This Fall, voters will flock once again to the polls to elect their County Supervisors, Legislators, Aldermen, Town and Village Board members, and other local officials. In schools, town halls, and firehouses, we’ll humbly pull the levers (or, more often lately, feed ballots into an electronic machine). We’ll leave the polling place feeling satisfied that for all its faults, our democratic system still functions as originally intended.
Then, around the first of the year, our freshly-elected officials will take the oath of office. The slogans and promises of their campaigns will still be ringing in our ears... But then the hard work of legislating begins.
After each election cycle, our bright-eyed-and-bushy-tailed new legislators face a dizzying array of budgetary constraints, committee assignments, grant applications, lawsuits, FOIL requests, statuatory requirements, upset citizens, motions, seconds, resolutions, and amendments. Just mastering a public body’s Rules of Order can seem like a herculean task.
Into this morass of regs and reqs strolls the Town (or City) attorney. Feeling besieged and even helpless, elected officials turn to their lawyer, for guidance and instruction. On the face of it, that’s necessary and proper. But over time, that need can become a dependence.
If you attend a local government meeting, one usually finds the lawyer—not the elected officials—doing much of the talking. In many towns, even trivial decisions seem to require a legal consultation, including the dreaded retreat into a closed-door “executive session” to discuss legal options out of the public eye.
The effect is to create a system of legislation by lawyer. Roll-call votes are still cast by elected officials. But for anything even remotely controversial, the “call” effectively gets made by their attorney.
Unlike politicians, who typically are built for combat, lawyers are built for compromise. Lawyers (with exceptions) tend to be conservative by nature, in the more traditional meaning of conservative. Deflecting controversy, assuaging governmental clients’ fear of lawsuits, not rocking the boat, protecting political patrons, and keeping their jobs are paramount. This tendency results in the blunting of candidates’ optimistic campaign promises of change, progress and reform. “It’s time for a change” soon becomes "You might get sued if you change that.” Debates center around how to play things legally safe, rather than finding bold, creative solutions.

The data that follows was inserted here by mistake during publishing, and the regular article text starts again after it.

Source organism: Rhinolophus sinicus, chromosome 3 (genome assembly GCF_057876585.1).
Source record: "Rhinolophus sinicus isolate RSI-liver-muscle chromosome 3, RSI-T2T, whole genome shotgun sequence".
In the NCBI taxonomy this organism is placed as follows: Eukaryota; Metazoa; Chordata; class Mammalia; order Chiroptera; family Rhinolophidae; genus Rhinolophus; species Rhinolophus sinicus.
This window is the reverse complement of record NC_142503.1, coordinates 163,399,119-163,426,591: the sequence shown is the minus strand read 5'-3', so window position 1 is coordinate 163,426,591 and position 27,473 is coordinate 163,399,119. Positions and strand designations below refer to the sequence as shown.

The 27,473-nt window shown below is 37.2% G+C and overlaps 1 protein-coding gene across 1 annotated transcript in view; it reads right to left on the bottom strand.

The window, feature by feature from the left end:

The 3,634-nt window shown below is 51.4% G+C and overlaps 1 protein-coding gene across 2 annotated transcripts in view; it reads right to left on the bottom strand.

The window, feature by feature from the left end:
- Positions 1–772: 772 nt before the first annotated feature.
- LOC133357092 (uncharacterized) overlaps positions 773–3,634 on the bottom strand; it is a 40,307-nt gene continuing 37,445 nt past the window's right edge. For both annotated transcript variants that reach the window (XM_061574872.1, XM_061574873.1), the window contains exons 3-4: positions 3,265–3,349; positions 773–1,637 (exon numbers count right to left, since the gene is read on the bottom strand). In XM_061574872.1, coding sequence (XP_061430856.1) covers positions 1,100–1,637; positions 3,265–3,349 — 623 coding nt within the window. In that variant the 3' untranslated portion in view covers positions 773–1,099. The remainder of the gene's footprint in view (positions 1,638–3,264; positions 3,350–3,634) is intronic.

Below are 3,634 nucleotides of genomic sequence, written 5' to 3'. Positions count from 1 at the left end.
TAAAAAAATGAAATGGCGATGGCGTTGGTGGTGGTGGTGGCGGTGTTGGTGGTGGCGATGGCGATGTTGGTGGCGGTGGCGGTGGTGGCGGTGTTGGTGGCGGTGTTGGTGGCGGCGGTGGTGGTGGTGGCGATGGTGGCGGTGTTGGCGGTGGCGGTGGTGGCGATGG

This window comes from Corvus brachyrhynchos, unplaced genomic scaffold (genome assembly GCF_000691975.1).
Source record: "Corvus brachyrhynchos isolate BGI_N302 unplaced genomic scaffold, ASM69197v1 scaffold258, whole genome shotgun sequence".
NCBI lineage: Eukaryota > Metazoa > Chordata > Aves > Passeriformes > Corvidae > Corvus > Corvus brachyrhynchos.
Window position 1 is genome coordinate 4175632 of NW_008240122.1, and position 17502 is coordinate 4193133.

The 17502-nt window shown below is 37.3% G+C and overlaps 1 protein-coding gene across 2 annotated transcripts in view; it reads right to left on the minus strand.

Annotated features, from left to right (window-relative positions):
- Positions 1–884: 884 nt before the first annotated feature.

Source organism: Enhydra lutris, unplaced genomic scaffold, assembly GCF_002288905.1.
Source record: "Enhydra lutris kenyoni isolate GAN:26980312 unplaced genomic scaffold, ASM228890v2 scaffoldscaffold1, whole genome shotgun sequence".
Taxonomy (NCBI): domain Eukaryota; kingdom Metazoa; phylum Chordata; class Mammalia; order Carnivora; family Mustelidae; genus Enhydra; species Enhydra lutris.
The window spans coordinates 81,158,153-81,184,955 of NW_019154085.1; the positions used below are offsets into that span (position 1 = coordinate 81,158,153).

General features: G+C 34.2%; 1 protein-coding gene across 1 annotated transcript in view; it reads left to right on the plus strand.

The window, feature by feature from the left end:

Moreover, while politicians come and go, attorneys (or at least their firms) tend to stick around. The faces on your local Board or Council may change, but the cast of lawyers rarely does. As insurance against major electoral changes, many firms that rely on the sinecure of municipal work deliberately keep both Democratic and Republican lawyers on their rolls. When the donkeys throw the elephants out, or vice versa, the firm still retains the town’s business. They just swap out the partner from the losing party, and bring in another from the winning side.
Worse, conflicts of interest arise when the same handful of attorneys wear multiple governmental hats. In each county of the Hudson Valley, usually just two or three firms represent most of its constituent towns.
Consider a couple of local examples:
In a jarring 2009 voting rights fight in Columbia County one attorney initially represented both the Town of Taghkanic and the County Board of Elections, whose positions were at odds. At first the lawyer in question argued that his dual role was proper. It took a major public outcry and an ethics complaint to finally force him to pick, grudgingly, one client or the other.
More recently in the City of Hudson, most major decisions about the controversial future of the City’s waterfront have been made privately by the City Attorney and an outside planning firm. A hefty chunk of their work was underwritten by an industrial company with a big stake in the outcome. Meanwhile, consultation with the Hudson Aldermen has been token at best, with months or even years passing without the ostensible "lead agency" being updated on its own plan’s progress. By the time of each sporadic update, so much water (and technical mumbo-jumbo) has gone under the bridge that elected officials have little choice but to take their lawyer’s word for it that her decisions are correct.
Clearly, there are times when legal advice is useful, and even indispensable. But when a municipal lawyer becomes the de facto chief policy-maker, democracy is undermined. So what’s to be done about it?
• First, we need a change of mindset among elected officials, in which legal counsel is sought only when truly necessary, not as a matter of course;
* Second, we need a corresponding change of mindset among attorneys, that they exist to help officials actively achieve their campaign goals, rather than covering their rumps;
* And third, we need term limits for municipal lawyers and firms, so that counsellors don’t become political institutions unto themselves.